Skull Base Surgery

Protecting This Critical Area

Your brain sits on your skull base, an area filled with delicate nerves important for seeing, hearing, balance and facial movement and sensation. Skull base tumors occur at this crowded area through which your brain stem and spinal cord – as well as many blood vessels and nerves – pass through. Our team of skull base neurosurgeons have many years of experience in skillfully removing these tumors, using both open and minimally invasive surgical approaches.

Our Team

Because this area is hard to reach and see, the Skull Base Surgery program brings together an integrated, collaborative team of experts from neurosurgery, otolaryngology – head and neck surgery, neuro-ophthalmology, medical oncology and radiation oncology and the CyberKnife team to provide total care … from initial diagnosis through surgical intervention and post-operative follow-up.

Neurosurgeons Dr. Yaron MoshelDr. Ronald Benitez and Dr. Fabio Frisoli specialize in treating acoustic neuromas,pituitary tumorscraniopharyngiomasskull base meningiomasmetastasestrigeminal neuralgia, hemifacial spasm, encephaloceles, tegmen defects and aneurysms. They employ the most advanced open and minimally invasive techniques – including microsurgery, radiosurgery and cranial base approaches – to provide the most effective, safe care … and the best outcomes.

Diagnosing Skull Base Conditions

Conditions affecting the floor of the cranial cavity can be difficult to diagnosis given the proximity to so many other anatomical areas including the face, neck, ears, nose and throat. Most experience some or all of the following symptoms:

  • Headache

  • Sinus congestion

  • Vision changes

  • Neck pain

  • Dizziness

  • Tinnitus

  • Hearing loss

  • Difficulty swallowing and/or talking

  • Difficulty swallowing and/or talking

Depending on the area affected, these symptoms may be linked to nerve compression, fluid buildup or interrupted blood flow due to the presence of a tumor or other cranial condition. The type of symptom often tells us which area, or compartment, of the brain is affected.

Ultimate diagnosis involves analysis of patient history and data gathered using MRIs, CTs, PET scans, blood work, MRA, angiography and/or endoscopy of the sinuses as well as evaluations designed to gauge balance, vision and hearing.


Skull base surgery can be done two ways. Although the preferred method is endoscopic, open surgery is also an option, depending on the type of growth that needs to be removed and its location:

  • Endoscopic or Minimally Invasive Skull Base Surgery

    Endoscopic technology – which allows our surgeons to access lesions in your brain and skull base through the natural openings of your face without making incisions – is rapidly evolving. Frequently, this is done through the nose using an endoscope, a flexible tube with an attached camera. Our surgeons can view around corners without manipulating critical structures – and forceps and scissors can be installed on the endoscope to operate or remove tissue. By approaching tumors from below the skull and through the nose, there is less pain. There are no incisions or brain retraction, leading to better neurological outcomes after surgery.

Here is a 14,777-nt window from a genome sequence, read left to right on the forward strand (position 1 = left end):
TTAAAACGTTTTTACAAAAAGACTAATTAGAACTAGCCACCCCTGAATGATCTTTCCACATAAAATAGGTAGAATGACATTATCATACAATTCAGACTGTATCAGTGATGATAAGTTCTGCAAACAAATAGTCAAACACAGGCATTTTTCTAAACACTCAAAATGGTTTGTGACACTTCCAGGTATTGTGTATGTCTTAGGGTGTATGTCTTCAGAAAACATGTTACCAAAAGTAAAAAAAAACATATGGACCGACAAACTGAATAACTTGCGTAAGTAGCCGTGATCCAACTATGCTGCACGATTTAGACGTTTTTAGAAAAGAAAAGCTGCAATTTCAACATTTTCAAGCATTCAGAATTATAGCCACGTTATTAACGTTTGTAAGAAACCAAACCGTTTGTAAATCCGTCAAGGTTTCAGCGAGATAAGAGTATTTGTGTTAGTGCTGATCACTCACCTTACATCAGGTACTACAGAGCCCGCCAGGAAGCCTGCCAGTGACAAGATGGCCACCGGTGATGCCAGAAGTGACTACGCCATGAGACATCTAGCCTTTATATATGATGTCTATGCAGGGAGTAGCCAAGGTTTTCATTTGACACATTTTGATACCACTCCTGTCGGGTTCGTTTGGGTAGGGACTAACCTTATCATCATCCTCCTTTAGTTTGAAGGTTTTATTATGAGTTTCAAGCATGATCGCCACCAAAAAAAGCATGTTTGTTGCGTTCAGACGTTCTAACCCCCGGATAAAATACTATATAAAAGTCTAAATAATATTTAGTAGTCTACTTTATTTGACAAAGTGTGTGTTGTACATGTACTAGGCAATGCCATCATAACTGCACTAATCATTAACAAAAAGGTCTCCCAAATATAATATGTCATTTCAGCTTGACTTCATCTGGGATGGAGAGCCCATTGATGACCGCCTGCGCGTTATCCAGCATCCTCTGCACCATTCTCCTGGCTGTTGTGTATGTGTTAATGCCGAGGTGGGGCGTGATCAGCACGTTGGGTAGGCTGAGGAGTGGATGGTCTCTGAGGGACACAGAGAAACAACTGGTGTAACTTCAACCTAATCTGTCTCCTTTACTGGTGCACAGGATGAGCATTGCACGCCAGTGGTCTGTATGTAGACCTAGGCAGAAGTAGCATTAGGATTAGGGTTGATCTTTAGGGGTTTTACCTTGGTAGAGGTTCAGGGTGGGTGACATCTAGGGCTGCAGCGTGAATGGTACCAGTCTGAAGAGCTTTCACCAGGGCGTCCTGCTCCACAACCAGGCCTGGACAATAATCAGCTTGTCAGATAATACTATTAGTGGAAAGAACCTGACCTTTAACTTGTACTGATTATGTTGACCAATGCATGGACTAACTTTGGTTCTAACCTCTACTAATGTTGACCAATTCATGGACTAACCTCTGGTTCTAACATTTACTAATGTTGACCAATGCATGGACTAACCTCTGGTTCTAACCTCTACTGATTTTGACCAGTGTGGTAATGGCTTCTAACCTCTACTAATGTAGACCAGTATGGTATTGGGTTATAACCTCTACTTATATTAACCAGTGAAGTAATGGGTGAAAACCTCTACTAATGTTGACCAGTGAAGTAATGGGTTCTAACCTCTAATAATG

This technique is often an option for pituitary tumors, craniopharyngiomas, meningiomas, encephaloceles, chordomas, rheumatoid disease of the cervical spine and other cranial base tumors.

    Our surgeons work as a team with experts in otolaryngology – head and neck surgery, neuro-radiology, radiation oncology, neuro-endocrinology, endovascular neurosurgery, and neuro-ophthalmology to provide total care … from initial diagnosis through surgical intervention and post-operative follow-up.

  • Traditional or Open Skull Base Surgery

    At the Gerald J. Glasser Brain Tumor Center we use microsurgical techniques to make traditional open surgery safer and less invasive with improved patient outcomes. During these procedures, an incision is made behind the hairline and a section of bone at the bottom of the skull is removed so that a tumor or portion of the brain can be accessed with minimal to no brain retraction, yielding better outcomes. The bone that is removed is reconstructed at the end of the operation.

    Advances in neuro-anesthesia and microsurgical techniques – typically using an operating microscope – have made this surgery safer and less invasive. A team of neurophysiologists assist during the surgery to make sure that critical brain and delicate nerve functions are monitored and preserved during surgery. In some cases, this surgery is performed with minimally invasive techniques and endoscopy, which allows for smaller incisions through an eyebrow or eyelid.

    These techniques are used for acoustic neuromas, chondrosarcomas, complex meningiomas, chordomas and other conditions centered at base of the skull such as hemifacial spasm and trigeminal neuralgia.

  • The skull base sits behind your eyes and nose … and slopes down to the back of your head.

  • Your spinal cord, multiple nerves and the major blood vessels of your brain, head and neck pass through openings in the skull base.

  • Some skull base surgery that removes a tumor or growth at the base of the skull can be performed through the nose using an endoscope, avoiding surface incisions.

  • These endoscopes can also provide access from the bottom of the skull, avoiding brain manipulation.

  • All skull base surgeries at The Gerald J. Glasser Brain Tumor Center are planned with a team of specialists including brain tumor neurosurgeons, neuro-oncologists, endoscopic sinus surgeons and radiation oncologists.

  • Together, they determine what must be removed and what can be treated with CyberKnife radiosurgery to provide the safest possible treatment plan.